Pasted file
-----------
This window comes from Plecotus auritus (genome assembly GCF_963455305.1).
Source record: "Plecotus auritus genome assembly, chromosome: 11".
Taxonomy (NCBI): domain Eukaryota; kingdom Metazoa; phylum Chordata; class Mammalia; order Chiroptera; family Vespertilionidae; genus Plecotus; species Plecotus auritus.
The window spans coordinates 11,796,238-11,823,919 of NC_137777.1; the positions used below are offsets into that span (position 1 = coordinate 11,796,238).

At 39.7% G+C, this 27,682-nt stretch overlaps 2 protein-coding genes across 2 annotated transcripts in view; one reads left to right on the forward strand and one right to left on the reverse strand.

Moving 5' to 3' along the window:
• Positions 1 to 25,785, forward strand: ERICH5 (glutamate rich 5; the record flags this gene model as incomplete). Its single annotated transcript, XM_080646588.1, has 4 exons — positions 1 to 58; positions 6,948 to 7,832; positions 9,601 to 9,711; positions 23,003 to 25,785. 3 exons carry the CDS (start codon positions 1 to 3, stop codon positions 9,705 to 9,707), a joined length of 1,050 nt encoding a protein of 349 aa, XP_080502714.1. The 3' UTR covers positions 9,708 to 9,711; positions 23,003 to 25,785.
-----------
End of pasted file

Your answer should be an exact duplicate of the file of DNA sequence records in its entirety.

This window comes from Plecotus auritus (genome assembly GCF_963455305.1).
Source record: "Plecotus auritus genome assembly, chromosome: 11".
Taxonomy (NCBI): domain Eukaryota; kingdom Metazoa; phylum Chordata; class Mammalia; order Chiroptera; family Vespertilionidae; genus Plecotus; species Plecotus auritus.
The window spans coordinates 11,796,238-11,823,919 of NC_137777.1; the positions used below are offsets into that span (position 1 = coordinate 11,796,238).

At 39.7% G+C, this 27,682-nt stretch overlaps 2 protein-coding genes across 2 annotated transcripts in view; one reads left to right on the forward strand and one right to left on the reverse strand.

Moving 5' to 3' along the window:
• Positions 1 to 25,785, forward strand: ERICH5 (glutamate rich 5; the record flags this gene model as incomplete). Its single annotated transcript, XM_080646588.1, has 4 exons — positions 1 to 58; positions 6,948 to 7,832; positions 9,601 to 9,711; positions 23,003 to 25,785. 3 exons carry the CDS (start codon positions 1 to 3, stop codon positions 9,705 to 9,707), a joined length of 1,050 nt encoding a protein of 349 aa, XP_080502714.1. The 3' UTR covers positions 9,708 to 9,711; positions 23,003 to 25,785.